SpaceX’s Falcon Heavy launched its first commercial satellite on Thursday, with its three first stage boosters successfully landing for later reuse.
The world’s most powerful booster lifted off from Launch Complex 39A (LC-39A) at NASA’s Kennedy Space Center in Florida at 6:35 p.m. EDT. The rocket successfully orbited the Arabsat 6A communications satellite.
After separating from the first-stage core, the rocket’s two side boosters touched down safety at SpaceX’s Landing Zones 1 and 2 (LZ-1 and LZ-2) at Cape Canaveral Air Force Station. The Falcon Heavy’s central core then touched down on the “Of Course I Still Love You” drone ship in the Atlantic Ocean.
During Falcon 9’s first launch in February 2018, the two side boosters landed successfully at Cape Canaveral while the central core narrowly missed the drone ship.
Arabsat-6A is a high-capacity telecommunications satellite that will deliver television, radio, Internet, and mobile communications to customers in the Middle East, Africa, and Europe.
Built on Lockheed Martin’s enhanced LM 2100 platform, Arabsat-6A includes several innovations that provide advanced Ka-spot beam communications services and Ku and Ka-band coverages in addition to other frequency bands.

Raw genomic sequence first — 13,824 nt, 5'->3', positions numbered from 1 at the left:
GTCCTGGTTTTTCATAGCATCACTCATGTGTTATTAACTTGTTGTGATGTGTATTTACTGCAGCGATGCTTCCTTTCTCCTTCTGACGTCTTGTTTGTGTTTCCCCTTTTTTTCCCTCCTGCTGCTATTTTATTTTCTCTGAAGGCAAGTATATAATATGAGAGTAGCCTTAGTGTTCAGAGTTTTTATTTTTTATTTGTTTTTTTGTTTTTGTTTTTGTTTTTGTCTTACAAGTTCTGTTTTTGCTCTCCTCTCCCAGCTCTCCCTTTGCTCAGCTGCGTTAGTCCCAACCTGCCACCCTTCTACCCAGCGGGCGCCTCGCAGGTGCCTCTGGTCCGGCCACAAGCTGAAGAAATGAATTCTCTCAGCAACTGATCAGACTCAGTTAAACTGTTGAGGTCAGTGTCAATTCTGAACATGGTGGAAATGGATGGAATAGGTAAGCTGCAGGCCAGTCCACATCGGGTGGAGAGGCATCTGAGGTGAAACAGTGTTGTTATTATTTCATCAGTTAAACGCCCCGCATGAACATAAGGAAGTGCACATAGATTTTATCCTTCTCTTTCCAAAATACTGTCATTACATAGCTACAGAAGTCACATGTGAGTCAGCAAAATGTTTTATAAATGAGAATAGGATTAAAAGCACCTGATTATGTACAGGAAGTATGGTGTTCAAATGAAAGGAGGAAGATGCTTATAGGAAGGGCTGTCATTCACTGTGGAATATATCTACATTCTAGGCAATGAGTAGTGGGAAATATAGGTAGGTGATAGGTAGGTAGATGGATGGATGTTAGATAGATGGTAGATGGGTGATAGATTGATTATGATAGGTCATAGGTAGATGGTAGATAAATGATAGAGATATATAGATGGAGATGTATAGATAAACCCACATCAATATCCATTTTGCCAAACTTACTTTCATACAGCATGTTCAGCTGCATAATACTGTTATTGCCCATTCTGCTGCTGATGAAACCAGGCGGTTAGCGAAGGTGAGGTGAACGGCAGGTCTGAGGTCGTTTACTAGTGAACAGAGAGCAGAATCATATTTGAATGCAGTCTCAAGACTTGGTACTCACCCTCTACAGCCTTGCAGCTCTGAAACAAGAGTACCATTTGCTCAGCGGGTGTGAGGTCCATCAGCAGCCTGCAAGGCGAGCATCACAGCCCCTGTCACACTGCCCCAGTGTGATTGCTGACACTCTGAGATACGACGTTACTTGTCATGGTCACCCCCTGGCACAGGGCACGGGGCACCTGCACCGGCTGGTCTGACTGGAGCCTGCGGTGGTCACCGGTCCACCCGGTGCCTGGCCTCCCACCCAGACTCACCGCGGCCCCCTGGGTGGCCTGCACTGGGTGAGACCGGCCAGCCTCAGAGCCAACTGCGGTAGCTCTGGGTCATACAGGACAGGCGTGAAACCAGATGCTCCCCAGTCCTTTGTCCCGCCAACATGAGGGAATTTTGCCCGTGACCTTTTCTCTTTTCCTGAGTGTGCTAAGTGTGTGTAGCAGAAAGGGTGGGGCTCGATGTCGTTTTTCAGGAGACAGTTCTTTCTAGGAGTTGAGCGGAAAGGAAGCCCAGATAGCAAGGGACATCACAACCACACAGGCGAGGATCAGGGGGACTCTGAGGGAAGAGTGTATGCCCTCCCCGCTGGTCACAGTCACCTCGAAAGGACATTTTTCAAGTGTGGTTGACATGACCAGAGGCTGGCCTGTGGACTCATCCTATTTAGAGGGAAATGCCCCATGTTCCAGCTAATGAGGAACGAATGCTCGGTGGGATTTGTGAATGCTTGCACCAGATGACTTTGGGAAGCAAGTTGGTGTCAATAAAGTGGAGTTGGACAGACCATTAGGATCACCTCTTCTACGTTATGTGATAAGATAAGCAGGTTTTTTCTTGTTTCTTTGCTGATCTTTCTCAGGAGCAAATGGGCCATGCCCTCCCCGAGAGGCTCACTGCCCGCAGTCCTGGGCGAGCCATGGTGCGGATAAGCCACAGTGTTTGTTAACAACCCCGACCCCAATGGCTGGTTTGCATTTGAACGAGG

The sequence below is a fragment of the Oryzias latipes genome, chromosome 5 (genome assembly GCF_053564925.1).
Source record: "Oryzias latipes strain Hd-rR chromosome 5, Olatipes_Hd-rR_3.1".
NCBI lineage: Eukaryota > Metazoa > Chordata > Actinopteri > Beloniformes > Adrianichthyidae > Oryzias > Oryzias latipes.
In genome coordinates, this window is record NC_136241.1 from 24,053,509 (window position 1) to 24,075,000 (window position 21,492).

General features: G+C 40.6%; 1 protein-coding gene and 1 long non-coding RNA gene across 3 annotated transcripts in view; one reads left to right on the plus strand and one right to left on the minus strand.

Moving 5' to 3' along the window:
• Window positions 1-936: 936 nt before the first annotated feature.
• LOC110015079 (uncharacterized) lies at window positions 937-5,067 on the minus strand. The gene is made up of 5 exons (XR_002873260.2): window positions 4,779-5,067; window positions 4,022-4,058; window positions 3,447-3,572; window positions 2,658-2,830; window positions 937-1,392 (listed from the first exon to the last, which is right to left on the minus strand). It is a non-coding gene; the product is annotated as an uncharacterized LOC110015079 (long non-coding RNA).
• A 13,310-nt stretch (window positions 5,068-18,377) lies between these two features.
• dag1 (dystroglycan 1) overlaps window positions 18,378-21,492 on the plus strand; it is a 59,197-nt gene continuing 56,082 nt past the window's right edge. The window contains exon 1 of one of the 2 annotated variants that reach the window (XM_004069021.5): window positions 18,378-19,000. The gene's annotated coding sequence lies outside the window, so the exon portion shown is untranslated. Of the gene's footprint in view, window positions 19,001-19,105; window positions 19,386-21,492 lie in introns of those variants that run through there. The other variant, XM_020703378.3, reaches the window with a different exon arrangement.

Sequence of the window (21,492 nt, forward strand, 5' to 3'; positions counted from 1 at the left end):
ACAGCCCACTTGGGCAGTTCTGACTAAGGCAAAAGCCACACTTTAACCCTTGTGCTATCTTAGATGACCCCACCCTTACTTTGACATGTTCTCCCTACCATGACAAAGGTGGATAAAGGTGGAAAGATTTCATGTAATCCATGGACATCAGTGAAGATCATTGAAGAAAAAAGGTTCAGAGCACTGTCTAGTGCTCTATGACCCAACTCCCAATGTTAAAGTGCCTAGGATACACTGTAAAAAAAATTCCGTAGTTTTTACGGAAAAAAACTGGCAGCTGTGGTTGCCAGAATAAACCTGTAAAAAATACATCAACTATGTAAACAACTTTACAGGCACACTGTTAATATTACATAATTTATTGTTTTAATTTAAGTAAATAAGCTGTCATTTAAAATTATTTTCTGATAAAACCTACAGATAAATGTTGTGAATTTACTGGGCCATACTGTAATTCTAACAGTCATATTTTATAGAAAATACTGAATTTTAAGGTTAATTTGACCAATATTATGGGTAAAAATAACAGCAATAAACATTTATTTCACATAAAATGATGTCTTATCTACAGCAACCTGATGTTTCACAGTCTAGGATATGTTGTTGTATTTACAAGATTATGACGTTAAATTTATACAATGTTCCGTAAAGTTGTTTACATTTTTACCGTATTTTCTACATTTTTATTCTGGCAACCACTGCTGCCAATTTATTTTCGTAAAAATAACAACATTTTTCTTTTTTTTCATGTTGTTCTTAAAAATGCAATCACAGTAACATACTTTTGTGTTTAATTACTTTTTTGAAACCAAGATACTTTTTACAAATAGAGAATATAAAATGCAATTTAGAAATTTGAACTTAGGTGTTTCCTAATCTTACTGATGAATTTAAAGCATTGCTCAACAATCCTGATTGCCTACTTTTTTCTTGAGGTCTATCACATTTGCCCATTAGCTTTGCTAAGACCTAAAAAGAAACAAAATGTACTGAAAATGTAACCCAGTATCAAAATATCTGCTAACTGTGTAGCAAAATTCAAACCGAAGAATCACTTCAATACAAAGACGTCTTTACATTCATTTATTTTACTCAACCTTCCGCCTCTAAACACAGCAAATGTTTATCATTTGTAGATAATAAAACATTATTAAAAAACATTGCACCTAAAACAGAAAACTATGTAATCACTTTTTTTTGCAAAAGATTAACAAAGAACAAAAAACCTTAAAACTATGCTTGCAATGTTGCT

Arabsat 6A will be located at one of Arabsat’s orbital positions and will support Arabsat’s competitive position as the first operator in the region for satellite capacities and services.
LC-39A at NASA’s Kennedy Space Center has a long and storied history dating back to the early 1960s. Originally built to support the Apollo program, LC-39A supported the first Saturn V launch (Apollo 4)and many subsequent Apollo missions, including Apollo 11 in July 1969. Beginning in the late 1970s, LC-39A was modified to support Space Shuttle launches,hosting the first and last shuttle missions to orbit in 1981 and 2011 respectively.
In 2014, SpaceX signed a 20-year lease with NASA for the use of historic LC-39A. Since then, the company has made significant upgrades to modernize the pad’s structures and ground systems, while also preserving its important heritage. Extensive modifications to LC-39A have been made to support launches of both commercial and crew missions on SpaceX’s Falcon 9 and Falcon Heavy launch vehicles.